London Evening Standard


Exclusive: South Africa star explains why he believes his side will win the Test series and how they can get the better of ‘world class’ Root


de Villiers

Stroke play: AB de Villiers is one of the world’s most complete batsmen. Photograph Courtesy of Evening Standard

AB de Villiers is widely seen as the most gifted striker of a cricket ball in the world.The South African’s talents were recognised again today as he was named the ICC’s ODI Player of the Year for the second season in a row after his brilliant quickfire batting lit up the World Cup.

However, over the next month it is De Villiers’s magnificence in the Test arena that will be of concern to England as they prepare to face his side in a four-match series.

South Africa are No1 in the Test rankings and England are fifth but the hosts have just suffered a 3-0 defeat in India, their heaviest in nine years.

Allan Donald, a great of Proteas and world cricket, admits he is “nervous” ahead of the series which starts on Boxing Day in Durban.

However, when I ask De Villiers how the four Tests will pan out he says without hesitation: “I see us winning 2-1.”

I am talking to the man just as he is about to board a flight to Durban and

with the calmness that has always marked his play he admits: “Obviously your confidence is reliant on your results and when you have a bad series then it definitely affects your confidence as a team but we are still No1 in the world so we have got reason to still be confident.”

Part of the belief is down to the return of the world’s No1 Test bowler, Dale Steyn. His recovery after missing three of the four Tests in India due to a groin injury is timely as Vernon Philander will be absent for at least the first two Tests due to an ankle problem.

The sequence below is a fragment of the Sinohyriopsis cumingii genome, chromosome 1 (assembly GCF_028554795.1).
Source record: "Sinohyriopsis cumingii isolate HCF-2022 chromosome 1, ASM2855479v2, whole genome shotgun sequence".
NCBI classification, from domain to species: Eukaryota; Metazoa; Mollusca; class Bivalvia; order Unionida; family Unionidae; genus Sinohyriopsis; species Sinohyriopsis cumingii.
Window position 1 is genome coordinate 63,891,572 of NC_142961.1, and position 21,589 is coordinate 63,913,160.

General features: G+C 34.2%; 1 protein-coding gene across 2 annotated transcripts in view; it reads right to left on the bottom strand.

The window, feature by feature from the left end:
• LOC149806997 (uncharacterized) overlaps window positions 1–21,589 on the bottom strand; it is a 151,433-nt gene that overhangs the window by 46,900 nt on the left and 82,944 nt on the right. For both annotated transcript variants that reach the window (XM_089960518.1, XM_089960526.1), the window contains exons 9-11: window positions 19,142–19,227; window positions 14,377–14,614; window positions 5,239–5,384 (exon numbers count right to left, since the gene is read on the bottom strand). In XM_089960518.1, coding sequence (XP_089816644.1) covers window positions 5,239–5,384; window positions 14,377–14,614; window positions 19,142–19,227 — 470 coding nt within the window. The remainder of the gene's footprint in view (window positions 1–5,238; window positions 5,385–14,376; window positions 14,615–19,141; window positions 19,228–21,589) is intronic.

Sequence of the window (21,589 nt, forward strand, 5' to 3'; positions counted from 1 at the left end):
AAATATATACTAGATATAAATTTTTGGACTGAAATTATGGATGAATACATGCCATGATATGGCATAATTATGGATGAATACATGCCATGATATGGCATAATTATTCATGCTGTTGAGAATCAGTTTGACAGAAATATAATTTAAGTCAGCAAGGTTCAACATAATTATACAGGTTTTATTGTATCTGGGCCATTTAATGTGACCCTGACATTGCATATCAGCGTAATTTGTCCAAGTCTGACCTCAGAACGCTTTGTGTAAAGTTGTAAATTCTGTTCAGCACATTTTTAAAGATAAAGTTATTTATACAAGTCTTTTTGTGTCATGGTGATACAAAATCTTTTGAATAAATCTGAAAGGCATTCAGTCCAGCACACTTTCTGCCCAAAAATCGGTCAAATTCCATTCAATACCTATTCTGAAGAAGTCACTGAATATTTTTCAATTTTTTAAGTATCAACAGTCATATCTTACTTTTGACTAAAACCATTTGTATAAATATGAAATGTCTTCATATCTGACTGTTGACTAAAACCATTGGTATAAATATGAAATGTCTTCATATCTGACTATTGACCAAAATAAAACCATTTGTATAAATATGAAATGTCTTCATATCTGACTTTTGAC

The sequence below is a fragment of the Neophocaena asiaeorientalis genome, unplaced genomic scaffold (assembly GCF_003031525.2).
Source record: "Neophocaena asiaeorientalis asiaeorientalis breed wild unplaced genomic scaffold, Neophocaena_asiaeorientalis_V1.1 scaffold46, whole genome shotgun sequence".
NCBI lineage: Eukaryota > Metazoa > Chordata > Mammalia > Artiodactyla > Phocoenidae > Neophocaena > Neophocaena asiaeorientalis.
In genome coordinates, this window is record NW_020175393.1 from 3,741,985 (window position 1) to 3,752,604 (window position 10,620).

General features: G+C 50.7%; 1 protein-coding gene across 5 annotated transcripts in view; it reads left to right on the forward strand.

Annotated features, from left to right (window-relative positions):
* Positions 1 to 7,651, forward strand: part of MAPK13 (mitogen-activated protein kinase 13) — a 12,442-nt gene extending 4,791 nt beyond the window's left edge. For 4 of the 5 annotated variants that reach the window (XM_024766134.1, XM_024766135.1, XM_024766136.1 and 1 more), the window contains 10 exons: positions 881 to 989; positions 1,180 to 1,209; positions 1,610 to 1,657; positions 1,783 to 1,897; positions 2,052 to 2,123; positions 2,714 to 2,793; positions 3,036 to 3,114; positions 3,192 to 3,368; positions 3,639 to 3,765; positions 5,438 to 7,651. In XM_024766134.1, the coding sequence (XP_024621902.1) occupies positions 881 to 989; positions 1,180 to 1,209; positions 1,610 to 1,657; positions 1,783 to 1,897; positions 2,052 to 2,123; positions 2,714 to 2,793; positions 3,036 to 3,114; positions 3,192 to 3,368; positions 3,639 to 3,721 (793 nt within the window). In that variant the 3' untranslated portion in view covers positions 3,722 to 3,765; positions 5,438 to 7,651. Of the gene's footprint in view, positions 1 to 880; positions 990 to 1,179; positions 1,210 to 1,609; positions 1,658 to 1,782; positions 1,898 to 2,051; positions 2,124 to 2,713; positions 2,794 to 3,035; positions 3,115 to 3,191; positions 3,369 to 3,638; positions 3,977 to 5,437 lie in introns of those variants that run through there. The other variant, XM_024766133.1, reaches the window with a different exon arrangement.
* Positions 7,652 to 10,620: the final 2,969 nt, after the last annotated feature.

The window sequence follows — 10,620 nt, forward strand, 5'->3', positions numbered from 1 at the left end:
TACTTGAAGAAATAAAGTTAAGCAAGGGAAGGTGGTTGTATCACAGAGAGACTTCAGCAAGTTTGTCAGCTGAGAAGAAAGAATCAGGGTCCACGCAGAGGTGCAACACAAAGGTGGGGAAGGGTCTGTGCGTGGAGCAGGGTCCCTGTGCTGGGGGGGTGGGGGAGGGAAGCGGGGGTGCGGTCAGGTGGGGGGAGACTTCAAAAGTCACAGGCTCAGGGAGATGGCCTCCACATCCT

“Dale is ready to go,” says De Villiers. “He’s very eager to get on to the park, he’s missed out on quite a few games now and he’ll be very hungry to perform for the team. We will be missing out big time with one of our best bowlers [Philander] but with Dale and Morne Morkel and a few other young players that have come through, we will have a very handy seam attack.”

De Villiers reveals his side have already worked out where the tourists will be most vulnerable.

“I definitely feel England’s weakness is in the batting line-up and not only weaknesses but areas we can expose,” says the 31-year-old. “So it will be up to Dale and Morne to hopefully find these areas quickly and expose them.”

One obvious area to target is England’s opening pair where Alastair Cook will have in Alex Hales his eighth new batting partner since Andrew Strauss retired in 2012.  De Villiers says: “There are quite a few new players. It can be a strength but more often than not in Test cricket if you start with new players and you change it can be a potential weakness. So we’ll have time to expose those areas. But they have some world-class players in Alastair Cook, Joe Root and a few others so we’ll be wary of those players but feel we can expose them.”

It is his comments on Root that reveal how much he feels experience matters in Test cricket. The 24-year-old is No2 in the Test batting rankings — one place above De Villiers — but has never played first-class cricket in South Africa.